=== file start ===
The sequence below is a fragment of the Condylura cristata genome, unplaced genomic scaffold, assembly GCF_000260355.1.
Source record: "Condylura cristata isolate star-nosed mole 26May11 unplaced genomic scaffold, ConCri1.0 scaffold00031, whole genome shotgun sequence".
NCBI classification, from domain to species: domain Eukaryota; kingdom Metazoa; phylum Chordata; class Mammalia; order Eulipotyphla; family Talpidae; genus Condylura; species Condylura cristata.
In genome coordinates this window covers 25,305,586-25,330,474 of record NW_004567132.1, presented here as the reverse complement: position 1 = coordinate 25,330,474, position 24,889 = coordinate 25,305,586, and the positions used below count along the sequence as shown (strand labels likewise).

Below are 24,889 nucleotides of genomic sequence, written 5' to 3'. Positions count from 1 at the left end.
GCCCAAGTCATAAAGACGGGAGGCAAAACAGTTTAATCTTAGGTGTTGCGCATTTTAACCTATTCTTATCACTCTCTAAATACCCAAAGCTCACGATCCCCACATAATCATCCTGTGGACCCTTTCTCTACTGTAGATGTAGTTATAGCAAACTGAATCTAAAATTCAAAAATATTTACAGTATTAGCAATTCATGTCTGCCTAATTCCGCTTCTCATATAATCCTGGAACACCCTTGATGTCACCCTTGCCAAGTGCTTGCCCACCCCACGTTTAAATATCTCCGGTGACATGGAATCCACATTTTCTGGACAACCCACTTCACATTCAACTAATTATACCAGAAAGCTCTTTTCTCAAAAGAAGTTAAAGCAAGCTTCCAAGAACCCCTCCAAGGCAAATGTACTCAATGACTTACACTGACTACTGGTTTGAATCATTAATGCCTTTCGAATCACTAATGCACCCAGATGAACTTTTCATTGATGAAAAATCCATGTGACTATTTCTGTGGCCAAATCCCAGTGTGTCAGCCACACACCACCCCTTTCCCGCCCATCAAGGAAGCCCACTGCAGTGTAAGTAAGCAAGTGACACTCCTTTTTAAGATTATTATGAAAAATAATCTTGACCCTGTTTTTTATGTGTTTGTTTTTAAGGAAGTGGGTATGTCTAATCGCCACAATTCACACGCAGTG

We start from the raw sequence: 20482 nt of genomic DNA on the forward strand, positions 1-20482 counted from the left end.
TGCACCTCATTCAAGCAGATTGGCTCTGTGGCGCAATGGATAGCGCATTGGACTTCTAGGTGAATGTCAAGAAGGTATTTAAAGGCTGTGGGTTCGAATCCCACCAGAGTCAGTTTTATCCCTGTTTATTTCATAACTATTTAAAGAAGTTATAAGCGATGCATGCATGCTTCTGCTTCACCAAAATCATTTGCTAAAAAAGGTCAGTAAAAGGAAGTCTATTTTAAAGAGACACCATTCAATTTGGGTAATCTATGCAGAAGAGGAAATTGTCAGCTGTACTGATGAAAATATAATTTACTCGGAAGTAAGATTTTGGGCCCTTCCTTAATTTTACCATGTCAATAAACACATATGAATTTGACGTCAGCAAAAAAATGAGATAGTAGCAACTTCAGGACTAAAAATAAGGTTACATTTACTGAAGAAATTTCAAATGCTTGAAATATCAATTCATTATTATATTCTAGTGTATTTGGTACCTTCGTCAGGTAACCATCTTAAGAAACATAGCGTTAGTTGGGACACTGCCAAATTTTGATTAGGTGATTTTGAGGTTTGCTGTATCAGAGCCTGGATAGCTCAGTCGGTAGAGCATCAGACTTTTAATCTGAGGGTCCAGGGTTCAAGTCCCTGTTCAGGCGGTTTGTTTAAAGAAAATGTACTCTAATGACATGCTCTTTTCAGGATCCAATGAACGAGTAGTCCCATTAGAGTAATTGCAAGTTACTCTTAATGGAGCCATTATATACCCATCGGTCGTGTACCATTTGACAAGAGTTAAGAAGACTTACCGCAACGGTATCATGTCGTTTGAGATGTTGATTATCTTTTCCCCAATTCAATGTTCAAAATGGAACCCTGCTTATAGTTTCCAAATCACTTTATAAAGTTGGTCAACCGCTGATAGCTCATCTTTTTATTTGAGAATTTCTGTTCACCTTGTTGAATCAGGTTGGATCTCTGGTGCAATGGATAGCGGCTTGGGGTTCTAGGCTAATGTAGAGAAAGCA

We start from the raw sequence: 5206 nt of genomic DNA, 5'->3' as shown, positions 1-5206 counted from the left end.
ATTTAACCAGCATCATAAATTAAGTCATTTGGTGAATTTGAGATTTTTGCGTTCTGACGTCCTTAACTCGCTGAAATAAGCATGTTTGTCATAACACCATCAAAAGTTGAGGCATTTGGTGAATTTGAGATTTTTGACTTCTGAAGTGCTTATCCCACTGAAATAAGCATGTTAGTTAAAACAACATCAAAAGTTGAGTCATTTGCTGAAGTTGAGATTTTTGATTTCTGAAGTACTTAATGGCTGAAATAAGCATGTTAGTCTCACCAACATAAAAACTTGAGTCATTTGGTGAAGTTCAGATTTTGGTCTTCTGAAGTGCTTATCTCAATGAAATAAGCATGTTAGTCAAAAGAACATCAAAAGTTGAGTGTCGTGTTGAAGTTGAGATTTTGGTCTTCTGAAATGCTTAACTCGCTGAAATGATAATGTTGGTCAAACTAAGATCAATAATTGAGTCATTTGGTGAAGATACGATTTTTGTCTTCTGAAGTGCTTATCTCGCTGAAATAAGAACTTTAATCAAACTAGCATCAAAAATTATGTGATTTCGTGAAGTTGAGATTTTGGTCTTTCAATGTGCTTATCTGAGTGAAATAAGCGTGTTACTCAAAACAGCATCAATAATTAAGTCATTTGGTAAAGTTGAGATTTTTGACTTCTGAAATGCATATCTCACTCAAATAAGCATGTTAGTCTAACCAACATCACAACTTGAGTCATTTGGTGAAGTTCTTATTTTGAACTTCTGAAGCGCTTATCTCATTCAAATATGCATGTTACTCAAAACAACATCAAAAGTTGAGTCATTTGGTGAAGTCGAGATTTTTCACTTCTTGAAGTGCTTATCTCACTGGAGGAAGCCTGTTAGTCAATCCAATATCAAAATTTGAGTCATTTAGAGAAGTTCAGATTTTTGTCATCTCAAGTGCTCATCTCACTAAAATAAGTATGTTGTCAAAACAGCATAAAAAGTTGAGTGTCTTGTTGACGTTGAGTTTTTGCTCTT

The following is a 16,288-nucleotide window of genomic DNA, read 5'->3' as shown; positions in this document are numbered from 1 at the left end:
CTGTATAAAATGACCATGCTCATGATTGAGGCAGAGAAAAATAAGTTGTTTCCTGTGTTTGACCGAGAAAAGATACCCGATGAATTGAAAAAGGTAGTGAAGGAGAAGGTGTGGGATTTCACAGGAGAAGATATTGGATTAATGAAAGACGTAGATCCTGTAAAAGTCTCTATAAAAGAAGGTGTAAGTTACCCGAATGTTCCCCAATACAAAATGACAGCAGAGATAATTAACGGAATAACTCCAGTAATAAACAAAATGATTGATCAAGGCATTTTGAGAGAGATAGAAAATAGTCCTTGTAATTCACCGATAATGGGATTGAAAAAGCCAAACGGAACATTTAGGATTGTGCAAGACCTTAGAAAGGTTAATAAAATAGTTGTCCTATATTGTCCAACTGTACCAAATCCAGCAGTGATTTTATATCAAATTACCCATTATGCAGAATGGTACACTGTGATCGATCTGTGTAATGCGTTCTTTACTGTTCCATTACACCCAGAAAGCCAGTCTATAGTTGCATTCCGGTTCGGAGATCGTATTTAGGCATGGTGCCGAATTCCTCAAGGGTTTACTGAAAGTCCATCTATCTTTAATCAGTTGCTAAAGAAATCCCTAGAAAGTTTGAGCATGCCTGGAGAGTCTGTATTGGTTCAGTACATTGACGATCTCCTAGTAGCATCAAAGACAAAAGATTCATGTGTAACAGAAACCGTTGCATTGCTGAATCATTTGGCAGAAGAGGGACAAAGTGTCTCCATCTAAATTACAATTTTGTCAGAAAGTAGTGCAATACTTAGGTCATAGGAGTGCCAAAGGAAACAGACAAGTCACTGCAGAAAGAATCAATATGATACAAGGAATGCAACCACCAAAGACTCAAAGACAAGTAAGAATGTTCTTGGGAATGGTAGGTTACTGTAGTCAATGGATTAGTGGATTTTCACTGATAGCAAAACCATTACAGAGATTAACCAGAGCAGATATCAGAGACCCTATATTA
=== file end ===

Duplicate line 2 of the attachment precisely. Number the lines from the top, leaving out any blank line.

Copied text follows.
Source record: "Condylura cristata isolate star-nosed mole 26May11 unplaced genomic scaffold, ConCri1.0 scaffold00031, whole genome shotgun sequence".